Sorry to hear that " Lostmarbles67" , very sad.

Any relation to Graham?

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Thanks Ukelele Lady - Not Related as Far as I Know !

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Thanks Ukelele Lady - Not Related as Far as I Know !

Just a thought. There was a Graham who lived somewhere at the side of the "tip "

as we all called it, Crooksmoor Road area.

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My grandfather, Fred Salkeld, enlisted into the 1st/4th (Hallamshire) Battalion of the York & Lancaster Regiment in September 1914.  After training at Gainsborough the battalion was sent to 'guard the beaches' at Mablethorpe.  They were later sent to Fleurbaix, France and then, in 1915, ordered to 'hold the front line' in the Ypres Salient. 

He received a shrapnel wound at Ypres in October 1915 and, after recuperation, was sent home in March 1916.  He was attached to J Wood's forge at Wisewood (his previous employment).  He died, a week after his twin brother, Frank, in the flu pandemic on the 4th November 1918.  They were only 35 years old at the time.  

He was buried in a War Grave at Wadsley Church along with his younger sister, Louisa's, husband, George Oscroft Howard (28), who had also served in France and been wounded and sent home.  He too died in the flu pandemic just 10 days after my grandfather. 

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My grandmother would never have the flower, Mimosa in the house. She ,and presumably others of her generation, blamed its import for the outbreak of Spanish flu

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I believe that governments suppressed the news of deaths from flu as it was bad for moral in the final weeks of WWI.  It is often referred to as 'Spanish Flu' because the Spanish government didn't censor the news of deaths as they were not involved in the Great War making them appear as more widely affected.  It's such a shame that so little is remembered about one of the greatest, if not the greatest, tragedies of our time.  I believe that all of our families will have been affected.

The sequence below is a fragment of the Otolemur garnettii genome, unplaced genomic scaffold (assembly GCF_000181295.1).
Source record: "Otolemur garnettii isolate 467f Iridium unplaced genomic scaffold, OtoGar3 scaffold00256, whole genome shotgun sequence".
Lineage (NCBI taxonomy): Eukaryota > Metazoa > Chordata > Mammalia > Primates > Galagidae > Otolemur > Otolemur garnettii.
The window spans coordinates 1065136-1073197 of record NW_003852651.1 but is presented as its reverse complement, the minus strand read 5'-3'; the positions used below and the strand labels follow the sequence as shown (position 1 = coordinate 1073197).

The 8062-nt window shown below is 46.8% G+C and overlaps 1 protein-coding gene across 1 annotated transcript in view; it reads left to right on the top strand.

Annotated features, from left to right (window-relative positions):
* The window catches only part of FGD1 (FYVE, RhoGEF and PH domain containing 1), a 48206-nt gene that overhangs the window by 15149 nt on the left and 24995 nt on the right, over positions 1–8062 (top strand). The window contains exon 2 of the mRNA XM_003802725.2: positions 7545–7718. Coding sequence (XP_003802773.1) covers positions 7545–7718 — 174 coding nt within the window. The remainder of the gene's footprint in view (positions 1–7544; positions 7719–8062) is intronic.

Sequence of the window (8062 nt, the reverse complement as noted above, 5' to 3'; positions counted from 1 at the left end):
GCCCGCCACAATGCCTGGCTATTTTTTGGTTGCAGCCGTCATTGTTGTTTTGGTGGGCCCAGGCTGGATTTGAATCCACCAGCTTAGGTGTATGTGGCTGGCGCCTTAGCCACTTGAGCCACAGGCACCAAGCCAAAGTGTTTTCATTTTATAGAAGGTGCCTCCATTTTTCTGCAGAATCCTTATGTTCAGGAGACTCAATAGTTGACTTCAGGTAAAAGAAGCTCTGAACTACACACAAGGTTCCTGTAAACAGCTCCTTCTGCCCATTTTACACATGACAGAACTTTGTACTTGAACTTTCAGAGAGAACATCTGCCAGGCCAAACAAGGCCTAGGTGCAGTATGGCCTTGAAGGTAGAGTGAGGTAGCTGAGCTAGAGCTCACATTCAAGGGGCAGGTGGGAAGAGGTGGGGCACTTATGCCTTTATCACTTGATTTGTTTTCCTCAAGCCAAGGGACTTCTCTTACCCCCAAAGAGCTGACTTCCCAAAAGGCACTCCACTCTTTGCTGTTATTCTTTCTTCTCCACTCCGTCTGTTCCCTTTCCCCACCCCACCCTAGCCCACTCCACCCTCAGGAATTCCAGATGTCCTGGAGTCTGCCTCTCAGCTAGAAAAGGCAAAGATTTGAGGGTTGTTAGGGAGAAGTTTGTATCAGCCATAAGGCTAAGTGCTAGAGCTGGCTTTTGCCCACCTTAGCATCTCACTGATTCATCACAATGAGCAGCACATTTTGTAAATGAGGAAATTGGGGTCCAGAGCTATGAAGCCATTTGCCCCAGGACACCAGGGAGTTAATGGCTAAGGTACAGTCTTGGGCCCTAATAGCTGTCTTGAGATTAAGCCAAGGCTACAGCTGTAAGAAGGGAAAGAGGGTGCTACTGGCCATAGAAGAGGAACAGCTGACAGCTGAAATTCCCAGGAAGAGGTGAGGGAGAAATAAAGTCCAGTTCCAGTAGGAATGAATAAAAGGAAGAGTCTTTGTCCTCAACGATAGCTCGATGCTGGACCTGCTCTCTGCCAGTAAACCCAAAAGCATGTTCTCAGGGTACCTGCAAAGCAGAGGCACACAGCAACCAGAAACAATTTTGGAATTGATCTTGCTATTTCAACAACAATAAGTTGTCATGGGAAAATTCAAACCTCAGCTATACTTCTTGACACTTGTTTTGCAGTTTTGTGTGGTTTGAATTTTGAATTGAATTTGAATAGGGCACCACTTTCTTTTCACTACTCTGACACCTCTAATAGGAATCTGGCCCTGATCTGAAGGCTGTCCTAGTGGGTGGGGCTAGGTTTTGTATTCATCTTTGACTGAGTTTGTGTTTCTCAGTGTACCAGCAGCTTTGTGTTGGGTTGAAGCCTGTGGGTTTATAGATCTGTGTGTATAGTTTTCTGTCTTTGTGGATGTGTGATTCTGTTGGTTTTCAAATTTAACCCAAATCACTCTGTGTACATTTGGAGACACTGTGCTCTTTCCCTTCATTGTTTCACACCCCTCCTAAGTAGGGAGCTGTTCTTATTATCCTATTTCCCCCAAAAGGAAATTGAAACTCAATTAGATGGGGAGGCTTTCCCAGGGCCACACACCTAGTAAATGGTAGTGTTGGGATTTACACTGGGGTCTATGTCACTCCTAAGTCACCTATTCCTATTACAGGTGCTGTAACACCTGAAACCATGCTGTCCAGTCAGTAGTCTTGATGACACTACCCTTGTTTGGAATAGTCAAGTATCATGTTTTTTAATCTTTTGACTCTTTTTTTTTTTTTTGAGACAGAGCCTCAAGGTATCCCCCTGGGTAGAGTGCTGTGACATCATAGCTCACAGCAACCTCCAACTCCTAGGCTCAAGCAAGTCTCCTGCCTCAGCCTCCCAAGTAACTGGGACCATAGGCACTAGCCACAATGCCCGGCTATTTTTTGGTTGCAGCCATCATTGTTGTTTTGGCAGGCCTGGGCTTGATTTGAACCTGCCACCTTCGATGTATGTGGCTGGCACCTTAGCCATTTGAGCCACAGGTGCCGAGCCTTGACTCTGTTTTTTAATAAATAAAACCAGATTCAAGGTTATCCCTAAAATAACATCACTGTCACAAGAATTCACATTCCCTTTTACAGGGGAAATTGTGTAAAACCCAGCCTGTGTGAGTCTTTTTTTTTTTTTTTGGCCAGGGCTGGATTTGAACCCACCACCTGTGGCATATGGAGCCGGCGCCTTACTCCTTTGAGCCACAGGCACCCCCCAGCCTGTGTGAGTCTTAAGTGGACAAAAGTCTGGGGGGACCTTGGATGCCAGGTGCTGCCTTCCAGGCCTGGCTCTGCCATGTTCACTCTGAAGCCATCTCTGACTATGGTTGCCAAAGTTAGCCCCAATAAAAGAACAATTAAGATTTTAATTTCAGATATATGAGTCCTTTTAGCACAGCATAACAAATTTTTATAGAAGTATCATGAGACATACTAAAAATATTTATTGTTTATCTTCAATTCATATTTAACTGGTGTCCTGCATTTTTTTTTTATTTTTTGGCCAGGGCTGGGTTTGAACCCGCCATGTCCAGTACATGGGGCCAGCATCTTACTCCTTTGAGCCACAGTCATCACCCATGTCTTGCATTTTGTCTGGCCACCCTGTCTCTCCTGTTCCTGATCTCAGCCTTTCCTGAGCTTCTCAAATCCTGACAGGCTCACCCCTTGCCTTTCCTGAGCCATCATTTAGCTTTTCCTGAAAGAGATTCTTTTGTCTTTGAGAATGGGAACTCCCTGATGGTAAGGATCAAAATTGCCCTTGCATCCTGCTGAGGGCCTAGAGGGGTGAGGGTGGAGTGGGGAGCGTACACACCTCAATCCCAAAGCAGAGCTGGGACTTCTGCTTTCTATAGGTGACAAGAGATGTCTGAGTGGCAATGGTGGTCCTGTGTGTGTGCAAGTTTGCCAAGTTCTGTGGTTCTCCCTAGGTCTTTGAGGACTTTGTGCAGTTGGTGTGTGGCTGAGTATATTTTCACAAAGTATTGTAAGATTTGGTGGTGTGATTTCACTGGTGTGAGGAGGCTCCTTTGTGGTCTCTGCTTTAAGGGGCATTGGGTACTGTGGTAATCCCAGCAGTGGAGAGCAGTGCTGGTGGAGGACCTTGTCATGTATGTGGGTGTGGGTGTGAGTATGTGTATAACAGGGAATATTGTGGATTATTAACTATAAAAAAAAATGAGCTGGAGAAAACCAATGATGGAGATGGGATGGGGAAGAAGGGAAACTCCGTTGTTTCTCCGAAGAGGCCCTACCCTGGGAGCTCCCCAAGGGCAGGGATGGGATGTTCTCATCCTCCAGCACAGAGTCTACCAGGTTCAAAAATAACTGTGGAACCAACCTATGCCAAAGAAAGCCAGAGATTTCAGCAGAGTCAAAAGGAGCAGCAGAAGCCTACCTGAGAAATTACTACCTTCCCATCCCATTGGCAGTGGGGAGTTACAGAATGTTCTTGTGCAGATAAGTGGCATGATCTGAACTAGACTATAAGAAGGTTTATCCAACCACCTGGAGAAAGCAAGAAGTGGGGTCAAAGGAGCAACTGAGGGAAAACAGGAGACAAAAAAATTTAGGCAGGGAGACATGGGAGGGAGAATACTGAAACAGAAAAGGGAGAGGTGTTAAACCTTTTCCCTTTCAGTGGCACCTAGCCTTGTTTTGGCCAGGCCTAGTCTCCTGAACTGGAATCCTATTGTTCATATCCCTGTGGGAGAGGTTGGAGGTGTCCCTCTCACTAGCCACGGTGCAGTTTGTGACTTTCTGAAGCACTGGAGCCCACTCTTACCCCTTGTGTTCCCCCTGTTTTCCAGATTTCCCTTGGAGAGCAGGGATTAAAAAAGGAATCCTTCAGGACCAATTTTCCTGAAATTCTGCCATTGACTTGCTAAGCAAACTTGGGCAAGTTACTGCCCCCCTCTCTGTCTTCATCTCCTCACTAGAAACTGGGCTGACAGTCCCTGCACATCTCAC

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My Aunty Flo who lived on Platt St told me that funerals were taking place all night, she saw them going up Rutland Rd to Burngreave Cemetery. Her maiden name was Ward, her married name, Appleyard! Don't know of any connection though.

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Is there a list of Sheffield victims of the 1918 flu outbreak anywhere?

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20 hours ago, siren said:

My Aunty Flo who lived on Platt St told me that funerals were taking place all night, she saw them going up Rutland Rd to Burngreave Cemetery. Her maiden name was Ward, her married name, Appleyard! Don't know of any connection though.

I have no Florence Appleyard in my tree. Though I think some of my relations did live in Platt Street.

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7 hours ago, tozzin said:

Is there a list of Sheffield victims of the 1918 flu outbreak anywhere?

Since the numbers of victims are known it's likely that a record of each death in connection with the outbreak was made by the authorities. I should enquire at the archives or local studies about it. 

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3 hours ago, History dude said:

I have no Florence Appleyard in my tree. Though I think some of my relations did live in Platt Street.

That's interesting. 

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3 hours ago, History dude said:

Since the numbers of victims are known it's likely that a record of each death in connection with the outbreak was made by the authorities. I should enquire at the archives or local studies about it. 

Will do.